of a property in a control template to be the value of some other exposed property on th
e
templated control.

Have a look the
MSDN page
, but its very simple. What we are trying to do is make sure
our controls are responsive to users demands on the them. For exam
ple if a user sets a
BackGround of a control to Blue and we supply a control
Template

that set the
BackGround to Green, thats not what the user wanted. Surely there is a better way. Well
there is, we simply use the
{TemplateBinding }

markup extension to te
ll the control
Template

to gets its value from the templated parent control. Something like

Collapse

<!
--

Simple Button with some Mouse events/Property Hi
-
Jacking
--
>

<
Cont
rolTemplate

x:Key
="bordereredButtonTemplateWithMouseAndPropHiJacking"

TargetType
="{x:Type Button}">


<
Border

x:Name
="border"

CornerRadius
="3"

Background
="{TemplateBinding Background}"



.....


</
Border
>


<
ControlTemplate.Triggers
>


....


....


</
ControlTemplate.Triggers
>

</
ControlTemplate
>




The important part is
Background=
"{TemplateBinding Background}"

this is enough
to ensure that the conrtol
Template

uses same value as the templated parent control.

Hi
-
Jacking Properties

Somet
imes you may have a situation where you want to use more than 1 property from
the original source control being templated, but there is not a property for the item you
are trying to use. For example imagine you want to create a Button
Template

that
contain
s both text and an image. The text is easy you can use the Button.Content
property, but if that is being used for the text. Where could we also get a value for the
image. We could of course use an Attached property as described in my previous
article
on Dependancy Properties

but we could also look out for any unused properties and hi
jack them to be used in the control
Template
. For example the Tag property of all
controls

take
object

as a value which makes it very handy.

We can then use this in the binding for example have a look at this

Collapse

<!
--

Simple Button with some Mouse events/
Property Hi
-
Jacking
--
>

<
ControlTemplate

x:Key
="bordereredButtonTemplateWithMouseAndPropHiJacking"

TargetType
="{x:Type Button}">


<
Border

x:Name
="border"

CornerRadius
="3"

Background
="{TemplateBinding Background}"



BorderBrush
="{TemplateBindin
g Foreground}"



BorderThickness
="2"

Width
="auto"

Visibility
="Visible">


<
StackPanel

Orientation
="Horizontal">


<
Image

Source
="{Binding RelativeSource={RelativeSource
TemplatedParent},


Path=Tag}"

Width
="20"

Hei
ght
="20"

HorizontalAlignment
="Left"


Margin
="{TemplateBinding Padding}"

/>


<
ContentPresenter



Margin
="{TemplateBinding Padding}"



Content
="{TemplateBinding Content}"



Width
="auto"

Height
="auto"/>


</
StackPanel
>


</
Border
>


<
ControlTemplate.Triggers
>


....


....


</
ControlTemplate.Triggers
>

</
ControlTemplate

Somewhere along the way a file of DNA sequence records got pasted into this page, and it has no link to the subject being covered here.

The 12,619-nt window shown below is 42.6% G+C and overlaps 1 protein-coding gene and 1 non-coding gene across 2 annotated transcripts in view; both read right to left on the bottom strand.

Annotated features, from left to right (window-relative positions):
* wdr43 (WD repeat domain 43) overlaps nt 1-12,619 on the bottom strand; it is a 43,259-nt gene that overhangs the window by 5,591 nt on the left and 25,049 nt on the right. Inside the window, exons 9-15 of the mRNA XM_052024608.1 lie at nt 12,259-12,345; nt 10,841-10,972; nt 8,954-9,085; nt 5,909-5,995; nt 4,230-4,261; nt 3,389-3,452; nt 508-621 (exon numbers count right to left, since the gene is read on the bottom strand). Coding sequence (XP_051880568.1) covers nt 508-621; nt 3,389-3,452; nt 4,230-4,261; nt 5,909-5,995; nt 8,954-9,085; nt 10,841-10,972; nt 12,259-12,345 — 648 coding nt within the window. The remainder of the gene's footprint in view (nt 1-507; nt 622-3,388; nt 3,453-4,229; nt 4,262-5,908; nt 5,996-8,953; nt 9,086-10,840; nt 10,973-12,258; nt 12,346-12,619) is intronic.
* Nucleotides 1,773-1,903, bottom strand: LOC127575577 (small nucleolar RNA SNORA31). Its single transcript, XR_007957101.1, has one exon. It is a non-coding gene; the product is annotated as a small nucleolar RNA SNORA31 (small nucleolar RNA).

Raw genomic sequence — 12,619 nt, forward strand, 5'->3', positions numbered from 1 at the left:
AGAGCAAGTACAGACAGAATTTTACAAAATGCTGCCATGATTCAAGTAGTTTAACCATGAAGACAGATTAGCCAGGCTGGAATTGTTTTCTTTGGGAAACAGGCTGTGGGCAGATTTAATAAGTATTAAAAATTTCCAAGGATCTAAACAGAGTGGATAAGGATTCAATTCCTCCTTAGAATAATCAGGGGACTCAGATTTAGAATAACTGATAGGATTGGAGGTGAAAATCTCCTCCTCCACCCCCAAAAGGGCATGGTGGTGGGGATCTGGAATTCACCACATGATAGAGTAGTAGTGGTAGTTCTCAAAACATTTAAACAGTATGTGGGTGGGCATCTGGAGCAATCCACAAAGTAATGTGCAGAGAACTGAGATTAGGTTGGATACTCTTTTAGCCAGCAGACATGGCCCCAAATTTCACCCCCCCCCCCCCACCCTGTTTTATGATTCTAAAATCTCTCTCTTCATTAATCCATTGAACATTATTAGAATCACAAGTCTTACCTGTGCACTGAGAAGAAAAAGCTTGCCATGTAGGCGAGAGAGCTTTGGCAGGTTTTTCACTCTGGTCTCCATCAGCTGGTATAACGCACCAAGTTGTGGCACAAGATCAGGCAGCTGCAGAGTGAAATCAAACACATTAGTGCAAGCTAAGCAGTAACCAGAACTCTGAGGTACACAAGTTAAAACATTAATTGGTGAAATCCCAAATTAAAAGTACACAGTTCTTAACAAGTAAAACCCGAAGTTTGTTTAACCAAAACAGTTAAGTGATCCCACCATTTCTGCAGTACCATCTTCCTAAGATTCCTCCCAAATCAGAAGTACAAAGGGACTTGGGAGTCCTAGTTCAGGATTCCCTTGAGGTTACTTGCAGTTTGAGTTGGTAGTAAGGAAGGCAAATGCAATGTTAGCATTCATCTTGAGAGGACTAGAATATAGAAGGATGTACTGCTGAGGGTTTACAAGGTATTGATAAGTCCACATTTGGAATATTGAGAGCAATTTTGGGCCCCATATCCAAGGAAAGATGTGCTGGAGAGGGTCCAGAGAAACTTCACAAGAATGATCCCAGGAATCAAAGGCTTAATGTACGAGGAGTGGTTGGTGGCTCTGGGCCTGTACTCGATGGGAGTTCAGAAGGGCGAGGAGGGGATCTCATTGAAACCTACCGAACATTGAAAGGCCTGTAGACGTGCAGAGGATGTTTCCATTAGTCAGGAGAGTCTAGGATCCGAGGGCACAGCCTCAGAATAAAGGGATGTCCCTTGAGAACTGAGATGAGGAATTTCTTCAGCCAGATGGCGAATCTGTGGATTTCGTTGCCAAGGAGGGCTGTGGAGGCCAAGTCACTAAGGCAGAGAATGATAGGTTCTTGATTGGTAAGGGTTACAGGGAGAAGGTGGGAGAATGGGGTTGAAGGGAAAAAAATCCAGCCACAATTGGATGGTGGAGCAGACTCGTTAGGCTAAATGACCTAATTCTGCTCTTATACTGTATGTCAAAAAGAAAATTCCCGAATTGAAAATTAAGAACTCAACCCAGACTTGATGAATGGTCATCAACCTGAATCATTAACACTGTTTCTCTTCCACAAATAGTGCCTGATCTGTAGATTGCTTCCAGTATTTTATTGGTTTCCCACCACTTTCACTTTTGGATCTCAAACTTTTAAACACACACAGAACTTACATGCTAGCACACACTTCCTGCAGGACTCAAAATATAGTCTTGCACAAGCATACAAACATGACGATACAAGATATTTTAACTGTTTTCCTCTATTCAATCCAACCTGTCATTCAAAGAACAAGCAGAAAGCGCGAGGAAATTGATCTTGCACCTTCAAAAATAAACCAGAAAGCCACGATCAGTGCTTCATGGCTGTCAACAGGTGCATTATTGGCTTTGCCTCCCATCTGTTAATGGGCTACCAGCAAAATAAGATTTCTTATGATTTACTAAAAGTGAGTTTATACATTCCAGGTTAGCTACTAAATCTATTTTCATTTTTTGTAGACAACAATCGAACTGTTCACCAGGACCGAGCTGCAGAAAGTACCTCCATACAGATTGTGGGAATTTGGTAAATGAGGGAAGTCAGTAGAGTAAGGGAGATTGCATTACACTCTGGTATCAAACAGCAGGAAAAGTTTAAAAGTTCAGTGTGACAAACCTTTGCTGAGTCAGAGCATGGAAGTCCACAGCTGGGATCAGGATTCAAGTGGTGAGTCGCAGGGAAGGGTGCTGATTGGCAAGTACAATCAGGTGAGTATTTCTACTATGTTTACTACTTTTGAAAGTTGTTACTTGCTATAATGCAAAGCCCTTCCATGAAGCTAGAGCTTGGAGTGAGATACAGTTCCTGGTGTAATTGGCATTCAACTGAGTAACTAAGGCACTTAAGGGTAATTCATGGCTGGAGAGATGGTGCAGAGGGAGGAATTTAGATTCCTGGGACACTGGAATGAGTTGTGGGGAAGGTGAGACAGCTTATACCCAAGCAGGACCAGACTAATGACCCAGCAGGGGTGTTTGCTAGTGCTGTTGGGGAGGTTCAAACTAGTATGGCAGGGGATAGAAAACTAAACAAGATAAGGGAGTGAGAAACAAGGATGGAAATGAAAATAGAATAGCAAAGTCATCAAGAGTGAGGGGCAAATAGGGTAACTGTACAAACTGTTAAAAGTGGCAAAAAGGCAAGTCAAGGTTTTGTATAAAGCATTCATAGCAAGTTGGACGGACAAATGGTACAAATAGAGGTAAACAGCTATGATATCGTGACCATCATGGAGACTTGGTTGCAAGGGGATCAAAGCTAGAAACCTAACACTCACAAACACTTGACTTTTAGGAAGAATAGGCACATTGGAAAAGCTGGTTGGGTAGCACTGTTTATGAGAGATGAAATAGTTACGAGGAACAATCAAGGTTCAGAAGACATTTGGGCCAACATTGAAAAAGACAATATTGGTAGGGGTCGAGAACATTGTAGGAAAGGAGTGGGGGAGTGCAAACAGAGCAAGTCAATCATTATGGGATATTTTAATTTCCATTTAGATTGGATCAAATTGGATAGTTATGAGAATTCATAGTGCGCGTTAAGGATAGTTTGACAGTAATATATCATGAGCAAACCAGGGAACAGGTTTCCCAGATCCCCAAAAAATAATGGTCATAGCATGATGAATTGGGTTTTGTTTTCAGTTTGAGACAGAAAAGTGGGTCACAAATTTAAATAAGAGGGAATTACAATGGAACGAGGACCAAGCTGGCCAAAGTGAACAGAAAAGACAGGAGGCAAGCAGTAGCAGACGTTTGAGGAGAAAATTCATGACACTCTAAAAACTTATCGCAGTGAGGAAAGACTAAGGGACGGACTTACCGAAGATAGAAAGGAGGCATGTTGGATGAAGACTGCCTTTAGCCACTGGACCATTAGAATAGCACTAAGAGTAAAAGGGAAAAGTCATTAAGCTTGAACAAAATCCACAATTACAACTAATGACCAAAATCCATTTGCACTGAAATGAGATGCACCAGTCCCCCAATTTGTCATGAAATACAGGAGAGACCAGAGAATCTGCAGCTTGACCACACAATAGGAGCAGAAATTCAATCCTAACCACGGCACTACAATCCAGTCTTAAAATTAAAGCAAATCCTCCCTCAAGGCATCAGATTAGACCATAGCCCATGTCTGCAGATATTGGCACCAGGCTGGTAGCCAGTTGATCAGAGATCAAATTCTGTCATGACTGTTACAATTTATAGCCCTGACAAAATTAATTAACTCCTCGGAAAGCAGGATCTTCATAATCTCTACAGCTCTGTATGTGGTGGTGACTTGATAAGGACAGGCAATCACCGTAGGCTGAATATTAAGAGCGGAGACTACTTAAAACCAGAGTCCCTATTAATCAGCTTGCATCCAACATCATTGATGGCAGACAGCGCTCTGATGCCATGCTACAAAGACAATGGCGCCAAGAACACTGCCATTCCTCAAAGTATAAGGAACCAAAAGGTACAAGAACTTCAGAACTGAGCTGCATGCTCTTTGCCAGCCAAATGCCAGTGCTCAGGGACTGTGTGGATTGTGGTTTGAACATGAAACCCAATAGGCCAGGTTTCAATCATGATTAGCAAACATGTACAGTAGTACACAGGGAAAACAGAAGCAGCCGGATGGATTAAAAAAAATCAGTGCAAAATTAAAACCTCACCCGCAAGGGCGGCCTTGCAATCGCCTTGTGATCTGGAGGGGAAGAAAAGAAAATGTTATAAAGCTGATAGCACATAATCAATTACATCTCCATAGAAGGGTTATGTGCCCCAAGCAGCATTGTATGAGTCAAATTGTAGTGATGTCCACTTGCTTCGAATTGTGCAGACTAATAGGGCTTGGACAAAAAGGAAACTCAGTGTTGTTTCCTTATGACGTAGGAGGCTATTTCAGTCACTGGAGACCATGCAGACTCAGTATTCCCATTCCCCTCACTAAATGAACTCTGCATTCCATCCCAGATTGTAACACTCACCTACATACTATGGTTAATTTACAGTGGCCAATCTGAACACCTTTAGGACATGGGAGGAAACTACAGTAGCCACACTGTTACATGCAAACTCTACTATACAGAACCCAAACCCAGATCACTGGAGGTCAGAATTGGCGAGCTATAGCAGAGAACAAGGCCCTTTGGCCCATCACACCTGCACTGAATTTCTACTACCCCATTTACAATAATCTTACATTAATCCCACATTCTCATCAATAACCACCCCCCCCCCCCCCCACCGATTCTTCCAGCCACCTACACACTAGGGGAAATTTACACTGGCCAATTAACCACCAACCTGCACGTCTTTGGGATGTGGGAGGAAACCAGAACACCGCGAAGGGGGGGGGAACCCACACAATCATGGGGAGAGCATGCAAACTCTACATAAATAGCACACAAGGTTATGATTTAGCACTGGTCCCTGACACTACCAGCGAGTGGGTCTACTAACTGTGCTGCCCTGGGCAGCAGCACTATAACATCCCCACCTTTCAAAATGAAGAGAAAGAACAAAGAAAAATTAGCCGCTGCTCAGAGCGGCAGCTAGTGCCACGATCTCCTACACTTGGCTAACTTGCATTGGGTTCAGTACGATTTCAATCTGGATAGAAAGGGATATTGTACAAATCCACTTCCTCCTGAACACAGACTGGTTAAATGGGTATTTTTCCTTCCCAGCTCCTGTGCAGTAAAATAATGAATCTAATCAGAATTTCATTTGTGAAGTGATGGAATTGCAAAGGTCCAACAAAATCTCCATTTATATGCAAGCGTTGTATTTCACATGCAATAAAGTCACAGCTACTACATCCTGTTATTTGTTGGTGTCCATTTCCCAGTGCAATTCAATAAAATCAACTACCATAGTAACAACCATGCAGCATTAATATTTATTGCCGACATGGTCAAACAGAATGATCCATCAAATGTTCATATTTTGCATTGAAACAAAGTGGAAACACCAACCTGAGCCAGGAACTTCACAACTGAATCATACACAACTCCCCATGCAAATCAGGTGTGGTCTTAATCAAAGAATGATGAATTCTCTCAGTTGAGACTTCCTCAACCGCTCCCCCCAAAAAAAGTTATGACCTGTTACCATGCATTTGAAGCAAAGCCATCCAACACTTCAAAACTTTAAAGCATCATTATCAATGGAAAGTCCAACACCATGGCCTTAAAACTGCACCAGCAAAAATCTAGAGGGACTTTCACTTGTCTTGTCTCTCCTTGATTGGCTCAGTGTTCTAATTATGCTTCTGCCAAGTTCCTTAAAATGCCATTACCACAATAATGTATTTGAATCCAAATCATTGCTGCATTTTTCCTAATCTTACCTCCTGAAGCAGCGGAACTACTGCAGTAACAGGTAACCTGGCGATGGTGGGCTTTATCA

>




Notice that I am actually using both the original control (Button) Content for the Text
(which wil
l be shown within a ContentPresenter, which is capable of showing any single
peice of content. The original Button.Context text in this case) and the original control
(Button) Tag for the
Template
s Image.

If you are interested in seeing how you could have
used an Attached Property in a
Template

instead of hi
-
jacking a unused property. Have a look at
this excellent blog
entry by Josh Smith
.

Exa
mple Templates

Ok so we've done really well, just a bit more. I just want to describe a few different
Template

types and ill also be going through a rather cool example at the end.

ControlTemplate

ControlTemplate is the most common type of
Template

which i
s used to control how a
control is rendered and baves by specifying ies the visual structure and behavioral aspects
of a Control.

Here is an extremely simple example that simply replaces a standard Buttons Controls
Template

with an Ellipse and a ContentPre
senter to present the Button.Content.

Collapse


<
ControlTemplate

TargetType
="Button">


<
Grid
>


<
Ellipse

Fill
="{TemplateBinding Background}"/>



<
ContentPresenter

HorizontalAlignment
="Center"


VerticalAlignment
="Center"/>


</
Grid
>


</
ControlTemplate
>

And here another couple (again for a Button) that use most of things we talked about,
Property Triggers, Prop
erty Hi
-
Jacking (my term not official one, so dont look it up),
TemplateBinding

Collapse

<!
--

Simple Button with simple properties
--
>

<
ControlTemplate

x:Key
="bordereredBut
tonTemplate"

TargetType
="{x:Type
Button}">


<
Border

x:Name
="border"

CornerRadius
="3"

Background
="Transparent"



BorderBrush
="{TemplateBinding Foreground}"

BorderThickness
="2"



Width
="auto"

Visibility
="Visible">


<
ContentPre
senter

Margin
="3"



Content
="{TemplateBinding Content}"

Width
="auto"

Height
="auto"/>


</
Border
>


<
ControlTemplate.Triggers
>


<
Trigger

Property
="IsEnabled"

Value
="false">


<
Setter

TargetName
="border"

Property
="Opacity"

Va
lue
="0.4"/>


</
Trigger
>


</